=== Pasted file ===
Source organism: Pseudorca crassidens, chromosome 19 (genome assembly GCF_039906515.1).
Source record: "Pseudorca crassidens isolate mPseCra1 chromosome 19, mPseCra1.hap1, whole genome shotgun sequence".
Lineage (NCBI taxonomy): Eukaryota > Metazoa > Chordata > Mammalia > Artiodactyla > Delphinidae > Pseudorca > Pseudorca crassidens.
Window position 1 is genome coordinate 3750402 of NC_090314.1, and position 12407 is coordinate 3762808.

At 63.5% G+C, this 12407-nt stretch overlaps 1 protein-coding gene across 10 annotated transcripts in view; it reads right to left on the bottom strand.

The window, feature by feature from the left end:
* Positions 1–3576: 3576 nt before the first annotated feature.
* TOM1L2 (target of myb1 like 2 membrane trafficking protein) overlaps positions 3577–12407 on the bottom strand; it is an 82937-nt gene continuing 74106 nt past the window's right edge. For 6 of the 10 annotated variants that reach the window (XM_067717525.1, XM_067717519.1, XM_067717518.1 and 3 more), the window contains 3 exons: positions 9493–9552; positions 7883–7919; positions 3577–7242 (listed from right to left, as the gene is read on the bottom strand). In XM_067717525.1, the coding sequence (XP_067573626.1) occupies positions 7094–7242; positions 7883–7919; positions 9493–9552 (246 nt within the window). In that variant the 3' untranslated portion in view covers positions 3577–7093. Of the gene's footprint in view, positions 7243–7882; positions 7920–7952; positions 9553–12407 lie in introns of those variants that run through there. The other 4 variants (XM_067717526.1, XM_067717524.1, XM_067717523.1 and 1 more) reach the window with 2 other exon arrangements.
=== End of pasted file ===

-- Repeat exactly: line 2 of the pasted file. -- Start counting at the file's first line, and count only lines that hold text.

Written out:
Source record: "Pseudorca crassidens isolate mPseCra1 chromosome 19, mPseCra1.hap1, whole genome shotgun sequence".